You might think in today’s world of soft disciplinary parenting most moms and dads aren’t beating their little diaper terrorists as a means of making them obey, but a new study finds that they actually are -- just not when they think someone “important” is looking.

Researchers from Michigan State University recently conducted a covert study operation in which they spied on 106 caregivers and watched the ways that they disciplined their children in public places.

What they found was that nearly 23 percent of them resorted to “negative touch,” which includes violent disciplinary measures like spanking, pinching and hitting in order to get junior to stop acting like a spoiled brat and follow orders.

According to lead researcher Kathy Stansbury, these discoveries suggest that most social science research in parenting misses out on these types of incidents.

"I have also seen hundreds of kids and their parents in a lab setting, and never once witnessed any of this behavior," Stansbury said.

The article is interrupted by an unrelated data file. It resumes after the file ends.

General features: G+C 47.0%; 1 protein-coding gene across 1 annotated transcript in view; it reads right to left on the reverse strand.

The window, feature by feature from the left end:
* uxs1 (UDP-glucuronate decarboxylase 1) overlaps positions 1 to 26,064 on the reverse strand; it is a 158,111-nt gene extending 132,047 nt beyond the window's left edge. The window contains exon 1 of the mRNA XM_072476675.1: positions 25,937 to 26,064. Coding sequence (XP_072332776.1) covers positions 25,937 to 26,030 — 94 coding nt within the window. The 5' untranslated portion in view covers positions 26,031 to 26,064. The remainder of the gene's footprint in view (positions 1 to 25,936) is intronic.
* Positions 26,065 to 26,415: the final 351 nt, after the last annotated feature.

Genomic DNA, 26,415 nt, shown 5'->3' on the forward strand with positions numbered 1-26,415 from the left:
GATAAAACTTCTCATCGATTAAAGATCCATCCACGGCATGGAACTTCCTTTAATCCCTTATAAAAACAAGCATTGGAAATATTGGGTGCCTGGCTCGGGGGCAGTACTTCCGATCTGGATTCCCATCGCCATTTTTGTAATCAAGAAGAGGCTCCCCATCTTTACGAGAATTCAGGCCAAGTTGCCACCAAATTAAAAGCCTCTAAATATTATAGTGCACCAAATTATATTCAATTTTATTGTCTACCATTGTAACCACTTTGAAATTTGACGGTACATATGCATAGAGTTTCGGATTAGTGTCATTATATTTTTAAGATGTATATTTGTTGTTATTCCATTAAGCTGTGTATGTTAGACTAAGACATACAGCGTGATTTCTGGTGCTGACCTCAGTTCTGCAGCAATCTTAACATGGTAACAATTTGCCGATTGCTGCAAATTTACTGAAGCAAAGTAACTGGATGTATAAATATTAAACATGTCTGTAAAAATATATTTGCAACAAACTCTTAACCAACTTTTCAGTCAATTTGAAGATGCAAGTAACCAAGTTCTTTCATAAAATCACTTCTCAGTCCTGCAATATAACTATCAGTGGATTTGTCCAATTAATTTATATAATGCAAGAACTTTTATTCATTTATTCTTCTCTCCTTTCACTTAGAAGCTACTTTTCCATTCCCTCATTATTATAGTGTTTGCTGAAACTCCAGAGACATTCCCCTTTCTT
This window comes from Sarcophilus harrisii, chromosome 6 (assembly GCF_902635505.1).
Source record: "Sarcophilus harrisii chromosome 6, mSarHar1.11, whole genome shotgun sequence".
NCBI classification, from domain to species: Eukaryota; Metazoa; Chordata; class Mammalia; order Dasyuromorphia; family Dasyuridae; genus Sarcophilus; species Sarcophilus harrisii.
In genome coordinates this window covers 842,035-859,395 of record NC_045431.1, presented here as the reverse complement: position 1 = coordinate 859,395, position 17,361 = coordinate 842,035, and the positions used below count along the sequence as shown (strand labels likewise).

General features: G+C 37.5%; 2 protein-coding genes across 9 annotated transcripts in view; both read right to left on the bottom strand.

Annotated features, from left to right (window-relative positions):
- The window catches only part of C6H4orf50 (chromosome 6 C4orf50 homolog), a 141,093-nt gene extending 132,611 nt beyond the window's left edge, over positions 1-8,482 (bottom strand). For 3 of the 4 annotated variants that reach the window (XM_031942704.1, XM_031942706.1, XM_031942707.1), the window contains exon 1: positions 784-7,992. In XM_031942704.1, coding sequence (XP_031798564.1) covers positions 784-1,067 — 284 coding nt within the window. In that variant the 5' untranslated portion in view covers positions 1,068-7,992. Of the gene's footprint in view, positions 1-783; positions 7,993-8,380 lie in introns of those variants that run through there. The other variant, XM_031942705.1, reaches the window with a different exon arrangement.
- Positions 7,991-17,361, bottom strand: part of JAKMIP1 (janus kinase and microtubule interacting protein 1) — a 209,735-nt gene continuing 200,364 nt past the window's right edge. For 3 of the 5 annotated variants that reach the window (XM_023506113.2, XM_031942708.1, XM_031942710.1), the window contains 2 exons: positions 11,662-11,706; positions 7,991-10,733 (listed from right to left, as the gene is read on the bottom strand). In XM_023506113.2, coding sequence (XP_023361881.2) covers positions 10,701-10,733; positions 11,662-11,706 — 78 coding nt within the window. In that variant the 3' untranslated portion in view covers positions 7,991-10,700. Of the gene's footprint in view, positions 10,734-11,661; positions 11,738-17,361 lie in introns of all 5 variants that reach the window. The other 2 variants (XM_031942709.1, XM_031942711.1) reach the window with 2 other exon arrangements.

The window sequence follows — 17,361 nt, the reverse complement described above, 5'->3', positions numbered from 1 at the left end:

While Stansbury and the rest of the research staff are not interested in debating whether spanking is okay, they are deeply involved with finding out more about the effects of positive and negative touch in discipline.

The good news is that while 23 percent of the 106 caregivers did in fact use negative disciplinary actions, 33 percent simply used a hug, a tickle or gentle guidance, while 38 percent did not touch the child at all.

However, when it came time to dish out the discipline, male caregivers appear to administer negative and positive touch equally between the boys and girls, while female caregivers geared the use of negative touch towards the boys.

The study also found no evidence to suggest that negative touch was more likely to get children to obey than other positive techniques. Typically, the happier the kid, the more likely he or she was to behave.

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